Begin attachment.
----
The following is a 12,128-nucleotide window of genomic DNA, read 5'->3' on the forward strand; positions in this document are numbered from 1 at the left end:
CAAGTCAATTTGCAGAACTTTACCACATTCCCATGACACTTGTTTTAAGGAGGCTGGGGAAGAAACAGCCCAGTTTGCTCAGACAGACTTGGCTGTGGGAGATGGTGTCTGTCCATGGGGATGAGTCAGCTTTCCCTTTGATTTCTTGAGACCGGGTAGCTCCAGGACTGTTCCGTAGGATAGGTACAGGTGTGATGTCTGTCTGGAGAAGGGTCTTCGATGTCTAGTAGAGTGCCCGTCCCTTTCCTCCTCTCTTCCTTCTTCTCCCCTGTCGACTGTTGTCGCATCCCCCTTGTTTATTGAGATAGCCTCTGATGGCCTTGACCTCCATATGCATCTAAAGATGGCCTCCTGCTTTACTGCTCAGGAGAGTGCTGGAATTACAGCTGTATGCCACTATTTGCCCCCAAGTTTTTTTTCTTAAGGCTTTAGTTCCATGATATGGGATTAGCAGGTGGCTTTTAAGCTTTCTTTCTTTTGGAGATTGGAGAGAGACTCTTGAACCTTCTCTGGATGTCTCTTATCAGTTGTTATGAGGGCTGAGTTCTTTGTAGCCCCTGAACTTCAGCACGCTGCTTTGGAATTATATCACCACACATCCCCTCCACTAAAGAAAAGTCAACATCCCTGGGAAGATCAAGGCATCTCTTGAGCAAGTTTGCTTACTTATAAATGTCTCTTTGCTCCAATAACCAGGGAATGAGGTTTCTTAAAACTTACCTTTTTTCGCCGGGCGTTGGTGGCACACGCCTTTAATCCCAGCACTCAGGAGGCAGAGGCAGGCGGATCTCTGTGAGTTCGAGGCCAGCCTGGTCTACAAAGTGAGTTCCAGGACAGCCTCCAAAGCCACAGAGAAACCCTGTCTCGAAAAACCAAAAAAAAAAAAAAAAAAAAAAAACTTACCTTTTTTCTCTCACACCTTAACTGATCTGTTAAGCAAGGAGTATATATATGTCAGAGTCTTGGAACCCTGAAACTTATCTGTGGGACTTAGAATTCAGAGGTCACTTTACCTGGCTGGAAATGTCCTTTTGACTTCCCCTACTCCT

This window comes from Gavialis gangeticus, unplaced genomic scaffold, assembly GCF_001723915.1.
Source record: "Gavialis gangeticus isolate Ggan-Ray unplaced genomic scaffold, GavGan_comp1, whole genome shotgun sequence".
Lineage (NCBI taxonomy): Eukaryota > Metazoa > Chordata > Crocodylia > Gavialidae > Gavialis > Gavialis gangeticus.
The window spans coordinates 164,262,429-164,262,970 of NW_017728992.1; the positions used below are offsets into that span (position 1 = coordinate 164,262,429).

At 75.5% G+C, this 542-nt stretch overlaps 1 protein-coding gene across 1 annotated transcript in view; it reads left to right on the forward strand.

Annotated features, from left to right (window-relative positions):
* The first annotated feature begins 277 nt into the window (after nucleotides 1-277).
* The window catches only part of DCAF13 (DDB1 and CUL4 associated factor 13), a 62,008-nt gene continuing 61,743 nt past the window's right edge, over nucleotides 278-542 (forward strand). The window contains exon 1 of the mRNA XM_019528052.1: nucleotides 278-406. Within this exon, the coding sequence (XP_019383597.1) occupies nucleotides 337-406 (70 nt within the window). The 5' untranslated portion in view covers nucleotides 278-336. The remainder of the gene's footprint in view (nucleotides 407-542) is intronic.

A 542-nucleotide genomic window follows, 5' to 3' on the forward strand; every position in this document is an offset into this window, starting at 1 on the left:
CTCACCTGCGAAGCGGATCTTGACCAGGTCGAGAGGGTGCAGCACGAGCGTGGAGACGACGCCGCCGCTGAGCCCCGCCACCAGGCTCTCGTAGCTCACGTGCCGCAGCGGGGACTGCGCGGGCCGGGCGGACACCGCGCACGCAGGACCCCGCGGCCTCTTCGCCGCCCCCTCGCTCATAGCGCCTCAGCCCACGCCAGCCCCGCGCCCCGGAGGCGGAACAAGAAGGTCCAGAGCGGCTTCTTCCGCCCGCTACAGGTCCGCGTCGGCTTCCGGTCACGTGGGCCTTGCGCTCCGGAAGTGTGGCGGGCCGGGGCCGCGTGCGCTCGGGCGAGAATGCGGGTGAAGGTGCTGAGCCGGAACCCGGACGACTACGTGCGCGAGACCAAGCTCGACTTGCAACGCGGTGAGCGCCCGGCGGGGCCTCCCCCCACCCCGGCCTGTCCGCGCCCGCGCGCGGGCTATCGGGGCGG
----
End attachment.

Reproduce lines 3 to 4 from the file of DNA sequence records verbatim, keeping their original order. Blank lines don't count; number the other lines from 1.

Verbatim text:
This window comes from Gavialis gangeticus, unplaced genomic scaffold, assembly GCF_001723915.1.
Source record: "Gavialis gangeticus isolate Ggan-Ray unplaced genomic scaffold, GavGan_comp1, whole genome shotgun sequence".